Consistent with his good intentions, Nate’s idea of a utopia doesn’t entail making himself a ruler figure; he’s happy to hang around in the background while quietly trying to keep the show on the road.  Since this world isn’t as well thought out as it might have been, that involves him in some ongoing tinkering.  And although he’s altered everyone’s memories, he isn’t trying to control everyone directly – quite aside from the practicalities, the whole point of this exercise is supposedly to give the X-Men a utopia, so making them puppets would defeat the point.  So instead of trying to actually erase fundamental psychological urges – which, of course, Nate doesn’t believe to be all that fundamental in the first place – Nate sets up a society where his views are the accepted norm, and relies mainly on the social pressure to conform.  After all, this is clearly a paradise, so this “no love, no families” thing that has taken off in the last generation or so must all be part of the turn to utopia, right?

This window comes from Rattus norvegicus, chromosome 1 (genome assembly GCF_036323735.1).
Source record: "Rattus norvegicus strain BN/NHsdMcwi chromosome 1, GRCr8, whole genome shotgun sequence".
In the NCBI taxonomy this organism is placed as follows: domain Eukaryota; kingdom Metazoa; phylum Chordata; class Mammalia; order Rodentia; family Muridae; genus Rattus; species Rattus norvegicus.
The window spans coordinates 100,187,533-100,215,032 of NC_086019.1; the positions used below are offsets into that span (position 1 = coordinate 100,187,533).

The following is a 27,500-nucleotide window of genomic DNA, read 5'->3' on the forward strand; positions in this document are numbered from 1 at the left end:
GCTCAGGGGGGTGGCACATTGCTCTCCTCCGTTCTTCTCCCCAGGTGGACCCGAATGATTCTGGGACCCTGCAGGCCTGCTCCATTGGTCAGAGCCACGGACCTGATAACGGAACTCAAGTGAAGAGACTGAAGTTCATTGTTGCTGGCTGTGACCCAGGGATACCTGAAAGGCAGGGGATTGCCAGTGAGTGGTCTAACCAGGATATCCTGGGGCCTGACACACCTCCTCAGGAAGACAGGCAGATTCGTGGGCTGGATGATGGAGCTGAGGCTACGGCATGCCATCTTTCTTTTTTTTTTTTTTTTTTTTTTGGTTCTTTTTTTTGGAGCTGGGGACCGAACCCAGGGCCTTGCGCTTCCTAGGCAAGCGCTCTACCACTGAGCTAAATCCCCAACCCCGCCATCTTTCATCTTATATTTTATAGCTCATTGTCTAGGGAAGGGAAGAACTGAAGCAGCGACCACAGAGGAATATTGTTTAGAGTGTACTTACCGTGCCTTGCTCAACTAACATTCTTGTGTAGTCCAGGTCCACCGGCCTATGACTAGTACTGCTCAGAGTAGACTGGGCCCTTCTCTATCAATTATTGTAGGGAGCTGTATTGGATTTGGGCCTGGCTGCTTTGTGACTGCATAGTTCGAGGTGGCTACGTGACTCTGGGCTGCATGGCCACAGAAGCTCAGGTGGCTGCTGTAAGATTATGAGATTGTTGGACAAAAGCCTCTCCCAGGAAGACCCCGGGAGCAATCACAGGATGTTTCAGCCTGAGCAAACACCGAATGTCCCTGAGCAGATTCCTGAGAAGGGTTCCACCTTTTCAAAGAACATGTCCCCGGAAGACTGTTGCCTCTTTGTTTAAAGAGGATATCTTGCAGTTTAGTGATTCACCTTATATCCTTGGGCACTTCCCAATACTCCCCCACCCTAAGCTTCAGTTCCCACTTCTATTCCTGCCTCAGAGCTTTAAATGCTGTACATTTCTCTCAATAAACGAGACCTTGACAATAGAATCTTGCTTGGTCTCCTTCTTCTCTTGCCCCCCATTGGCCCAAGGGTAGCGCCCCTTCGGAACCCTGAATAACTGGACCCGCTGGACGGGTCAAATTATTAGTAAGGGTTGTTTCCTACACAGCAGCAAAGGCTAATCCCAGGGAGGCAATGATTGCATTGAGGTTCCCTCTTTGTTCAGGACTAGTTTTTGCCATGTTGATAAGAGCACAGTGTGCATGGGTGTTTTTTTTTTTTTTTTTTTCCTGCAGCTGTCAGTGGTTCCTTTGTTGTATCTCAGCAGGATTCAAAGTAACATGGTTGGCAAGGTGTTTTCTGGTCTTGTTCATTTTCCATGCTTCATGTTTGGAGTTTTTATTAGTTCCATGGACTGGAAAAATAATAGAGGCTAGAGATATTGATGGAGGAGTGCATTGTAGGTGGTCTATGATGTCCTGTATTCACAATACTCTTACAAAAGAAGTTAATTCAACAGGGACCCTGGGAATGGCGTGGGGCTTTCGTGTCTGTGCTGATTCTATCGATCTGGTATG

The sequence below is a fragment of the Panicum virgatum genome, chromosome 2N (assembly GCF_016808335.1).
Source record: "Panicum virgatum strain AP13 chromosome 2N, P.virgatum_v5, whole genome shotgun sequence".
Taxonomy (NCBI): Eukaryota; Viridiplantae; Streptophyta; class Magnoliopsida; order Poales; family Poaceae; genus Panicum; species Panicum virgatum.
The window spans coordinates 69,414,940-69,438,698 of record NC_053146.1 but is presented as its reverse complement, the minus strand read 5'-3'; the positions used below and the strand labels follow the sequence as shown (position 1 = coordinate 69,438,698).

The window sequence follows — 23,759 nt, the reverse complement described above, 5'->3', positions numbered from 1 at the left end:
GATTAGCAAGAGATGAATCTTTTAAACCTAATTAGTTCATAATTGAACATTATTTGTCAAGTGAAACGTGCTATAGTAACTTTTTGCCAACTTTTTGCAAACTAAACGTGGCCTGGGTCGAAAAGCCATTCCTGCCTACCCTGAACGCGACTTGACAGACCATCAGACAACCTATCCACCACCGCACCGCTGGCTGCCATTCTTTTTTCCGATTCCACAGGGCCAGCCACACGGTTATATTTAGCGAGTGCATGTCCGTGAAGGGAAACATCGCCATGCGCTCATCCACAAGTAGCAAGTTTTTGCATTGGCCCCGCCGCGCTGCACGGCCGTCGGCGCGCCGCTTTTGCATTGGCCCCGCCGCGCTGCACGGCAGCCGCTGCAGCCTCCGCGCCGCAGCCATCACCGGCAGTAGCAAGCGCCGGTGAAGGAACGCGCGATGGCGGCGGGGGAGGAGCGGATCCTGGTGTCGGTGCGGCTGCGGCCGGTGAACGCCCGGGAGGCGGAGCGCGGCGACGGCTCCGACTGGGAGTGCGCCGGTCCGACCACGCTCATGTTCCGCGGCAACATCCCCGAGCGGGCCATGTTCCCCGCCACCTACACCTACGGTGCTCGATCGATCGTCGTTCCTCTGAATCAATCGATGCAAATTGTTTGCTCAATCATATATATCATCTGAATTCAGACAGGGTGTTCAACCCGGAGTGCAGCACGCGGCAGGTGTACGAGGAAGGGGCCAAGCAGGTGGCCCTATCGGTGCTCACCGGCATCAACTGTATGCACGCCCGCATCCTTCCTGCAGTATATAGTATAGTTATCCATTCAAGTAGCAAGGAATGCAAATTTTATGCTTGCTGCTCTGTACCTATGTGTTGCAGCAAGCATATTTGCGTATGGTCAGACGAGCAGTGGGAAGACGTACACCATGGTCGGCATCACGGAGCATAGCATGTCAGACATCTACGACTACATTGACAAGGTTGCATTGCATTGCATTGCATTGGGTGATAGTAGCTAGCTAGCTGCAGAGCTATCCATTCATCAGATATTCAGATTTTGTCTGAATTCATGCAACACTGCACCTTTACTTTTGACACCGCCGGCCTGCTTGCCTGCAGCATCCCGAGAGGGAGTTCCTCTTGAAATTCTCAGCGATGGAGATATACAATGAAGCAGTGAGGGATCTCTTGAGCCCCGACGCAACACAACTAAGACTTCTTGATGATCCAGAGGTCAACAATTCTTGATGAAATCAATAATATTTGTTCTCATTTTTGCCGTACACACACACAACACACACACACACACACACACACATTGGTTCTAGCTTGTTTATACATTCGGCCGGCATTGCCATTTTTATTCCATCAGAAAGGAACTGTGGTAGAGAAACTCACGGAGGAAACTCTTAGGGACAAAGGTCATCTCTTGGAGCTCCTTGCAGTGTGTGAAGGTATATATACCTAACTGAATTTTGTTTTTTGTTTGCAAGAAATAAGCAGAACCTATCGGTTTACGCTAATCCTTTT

This is more of an X-Men story than you might first think.  Traditionally the X-Men were very much a family – the whole trope was that you dropped out of normal society to find the “real” family that accepted you.  The X-Men might officially have been running a school, but there were only a handful of them at a time, and even the New Mutants (when they showed up in the X-Men’s book at all) were basically extended family.  In the last 15-20 years, though, this aspect of the X-Men has withered, with the X-Men now running some sort of entire kibbutzish mutant community, too small to really qualify as a nation, but way too large to have any sense of family.  “Age of X-Man”, then, is a story setting out to reconnect with an aspect of the series that has lost prominence.